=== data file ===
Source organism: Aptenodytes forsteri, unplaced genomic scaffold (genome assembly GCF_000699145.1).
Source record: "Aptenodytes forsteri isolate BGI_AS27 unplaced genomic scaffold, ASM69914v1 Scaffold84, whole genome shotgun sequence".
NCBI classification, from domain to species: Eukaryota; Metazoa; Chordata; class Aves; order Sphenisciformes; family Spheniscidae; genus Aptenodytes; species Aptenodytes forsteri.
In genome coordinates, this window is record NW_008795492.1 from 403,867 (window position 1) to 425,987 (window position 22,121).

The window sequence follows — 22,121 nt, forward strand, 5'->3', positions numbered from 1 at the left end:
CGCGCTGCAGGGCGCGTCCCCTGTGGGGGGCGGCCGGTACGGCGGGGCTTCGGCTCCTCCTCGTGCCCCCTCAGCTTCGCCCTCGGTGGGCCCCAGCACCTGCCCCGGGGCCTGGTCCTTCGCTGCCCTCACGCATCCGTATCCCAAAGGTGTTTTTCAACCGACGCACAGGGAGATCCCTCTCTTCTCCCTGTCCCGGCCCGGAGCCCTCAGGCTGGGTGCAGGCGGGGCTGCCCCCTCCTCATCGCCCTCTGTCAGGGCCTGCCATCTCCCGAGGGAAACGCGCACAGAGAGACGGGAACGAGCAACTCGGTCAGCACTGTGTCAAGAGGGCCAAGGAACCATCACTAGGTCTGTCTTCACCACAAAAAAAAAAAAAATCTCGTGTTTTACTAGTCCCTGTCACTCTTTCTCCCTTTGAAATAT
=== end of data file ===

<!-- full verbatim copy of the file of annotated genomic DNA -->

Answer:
Source organism: Aptenodytes forsteri, unplaced genomic scaffold (genome assembly GCF_000699145.1).
Source record: "Aptenodytes forsteri isolate BGI_AS27 unplaced genomic scaffold, ASM69914v1 Scaffold84, whole genome shotgun sequence".
NCBI classification, from domain to species: Eukaryota; Metazoa; Chordata; class Aves; order Sphenisciformes; family Spheniscidae; genus Aptenodytes; species Aptenodytes forsteri.
In genome coordinates, this window is record NW_008795492.1 from 403,867 (window position 1) to 425,987 (window position 22,121).

The window sequence follows — 22,121 nt, forward strand, 5'->3', positions numbered from 1 at the left end:
CGCGCTGCAGGGCGCGTCCCCTGTGGGGGGCGGCCGGTACGGCGGGGCTTCGGCTCCTCCTCGTGCCCCCTCAGCTTCGCCCTCGGTGGGCCCCAGCACCTGCCCCGGGGCCTGGTCCTTCGCTGCCCTCACGCATCCGTATCCCAAAGGTGTTTTTCAACCGACGCACAGGGAGATCCCTCTCTTCTCCCTGTCCCGGCCCGGAGCCCTCAGGCTGGGTGCAGGCGGGGCTGCCCCCTCCTCATCGCCCTCTGTCAGGGCCTGCCATCTCCCGAGGGAAACGCGCACAGAGAGACGGGAACGAGCAACTCGGTCAGCACTGTGTCAAGAGGGCCAAGGAACCATCACTAGGTCTGTCTTCACCACAAAAAAAAAAAAAATCTCGTGTTTTACTAGTCCCTGTCACTCTTTCTCCCTTTGAAATAT